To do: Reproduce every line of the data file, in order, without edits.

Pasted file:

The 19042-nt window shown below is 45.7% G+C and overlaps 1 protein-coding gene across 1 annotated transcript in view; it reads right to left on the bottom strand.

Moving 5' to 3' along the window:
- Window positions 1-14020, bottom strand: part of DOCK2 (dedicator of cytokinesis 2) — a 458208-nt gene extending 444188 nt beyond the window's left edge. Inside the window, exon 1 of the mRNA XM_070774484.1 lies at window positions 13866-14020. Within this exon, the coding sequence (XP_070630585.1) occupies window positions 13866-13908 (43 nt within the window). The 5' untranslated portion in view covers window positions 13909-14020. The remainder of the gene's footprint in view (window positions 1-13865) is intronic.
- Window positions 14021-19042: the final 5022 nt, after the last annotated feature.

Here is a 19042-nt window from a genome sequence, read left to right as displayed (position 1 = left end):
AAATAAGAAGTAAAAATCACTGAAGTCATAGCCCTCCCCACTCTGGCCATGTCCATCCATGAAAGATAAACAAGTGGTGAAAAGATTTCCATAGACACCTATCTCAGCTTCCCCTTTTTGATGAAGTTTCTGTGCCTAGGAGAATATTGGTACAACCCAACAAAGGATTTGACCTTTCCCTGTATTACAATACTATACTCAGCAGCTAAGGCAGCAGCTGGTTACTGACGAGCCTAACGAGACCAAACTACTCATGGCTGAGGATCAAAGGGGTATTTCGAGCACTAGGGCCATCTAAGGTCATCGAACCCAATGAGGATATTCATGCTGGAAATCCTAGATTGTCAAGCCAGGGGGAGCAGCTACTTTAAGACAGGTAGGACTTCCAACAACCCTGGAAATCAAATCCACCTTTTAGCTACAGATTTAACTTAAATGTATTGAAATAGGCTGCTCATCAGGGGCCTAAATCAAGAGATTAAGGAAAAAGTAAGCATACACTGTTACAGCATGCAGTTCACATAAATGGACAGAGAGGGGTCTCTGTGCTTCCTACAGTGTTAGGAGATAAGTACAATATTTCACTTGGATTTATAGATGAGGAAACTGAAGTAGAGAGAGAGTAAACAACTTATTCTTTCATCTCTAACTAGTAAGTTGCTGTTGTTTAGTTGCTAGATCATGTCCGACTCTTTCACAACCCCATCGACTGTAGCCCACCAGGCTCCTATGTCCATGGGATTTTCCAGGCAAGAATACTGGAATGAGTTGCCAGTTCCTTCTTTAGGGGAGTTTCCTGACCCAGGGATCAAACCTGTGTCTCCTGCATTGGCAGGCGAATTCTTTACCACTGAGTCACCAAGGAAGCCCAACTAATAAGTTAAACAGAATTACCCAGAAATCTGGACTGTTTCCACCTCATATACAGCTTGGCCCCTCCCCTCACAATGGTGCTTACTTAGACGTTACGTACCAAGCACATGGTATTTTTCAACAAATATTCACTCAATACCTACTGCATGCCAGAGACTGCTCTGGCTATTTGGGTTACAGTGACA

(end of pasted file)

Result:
The 19042-nt window shown below is 45.7% G+C and overlaps 1 protein-coding gene across 1 annotated transcript in view; it reads right to left on the bottom strand.

Moving 5' to 3' along the window:
- Window positions 1-14020, bottom strand: part of DOCK2 (dedicator of cytokinesis 2) — a 458208-nt gene extending 444188 nt beyond the window's left edge. Inside the window, exon 1 of the mRNA XM_070774484.1 lies at window positions 13866-14020. Within this exon, the coding sequence (XP_070630585.1) occupies window positions 13866-13908 (43 nt within the window). The 5' untranslated portion in view covers window positions 13909-14020. The remainder of the gene's footprint in view (window positions 1-13865) is intronic.
- Window positions 14021-19042: the final 5022 nt, after the last annotated feature.

Here is a 19042-nt window from a genome sequence, read left to right as displayed (position 1 = left end):
AAATAAGAAGTAAAAATCACTGAAGTCATAGCCCTCCCCACTCTGGCCATGTCCATCCATGAAAGATAAACAAGTGGTGAAAAGATTTCCATAGACACCTATCTCAGCTTCCCCTTTTTGATGAAGTTTCTGTGCCTAGGAGAATATTGGTACAACCCAACAAAGGATTTGACCTTTCCCTGTATTACAATACTATACTCAGCAGCTAAGGCAGCAGCTGGTTACTGACGAGCCTAACGAGACCAAACTACTCATGGCTGAGGATCAAAGGGGTATTTCGAGCACTAGGGCCATCTAAGGTCATCGAACCCAATGAGGATATTCATGCTGGAAATCCTAGATTGTCAAGCCAGGGGGAGCAGCTACTTTAAGACAGGTAGGACTTCCAACAACCCTGGAAATCAAATCCACCTTTTAGCTACAGATTTAACTTAAATGTATTGAAATAGGCTGCTCATCAGGGGCCTAAATCAAGAGATTAAGGAAAAAGTAAGCATACACTGTTACAGCATGCAGTTCACATAAATGGACAGAGAGGGGTCTCTGTGCTTCCTACAGTGTTAGGAGATAAGTACAATATTTCACTTGGATTTATAGATGAGGAAACTGAAGTAGAGAGAGAGTAAACAACTTATTCTTTCATCTCTAACTAGTAAGTTGCTGTTGTTTAGTTGCTAGATCATGTCCGACTCTTTCACAACCCCATCGACTGTAGCCCACCAGGCTCCTATGTCCATGGGATTTTCCAGGCAAGAATACTGGAATGAGTTGCCAGTTCCTTCTTTAGGGGAGTTTCCTGACCCAGGGATCAAACCTGTGTCTCCTGCATTGGCAGGCGAATTCTTTACCACTGAGTCACCAAGGAAGCCCAACTAATAAGTTAAACAGAATTACCCAGAAATCTGGACTGTTTCCACCTCATATACAGCTTGGCCCCTCCCCTCACAATGGTGCTTACTTAGACGTTACGTACCAAGCACATGGTATTTTTCAACAAATATTCACTCAATACCTACTGCATGCCAGAGACTGCTCTGGCTATTTGGGTTACAGTGACA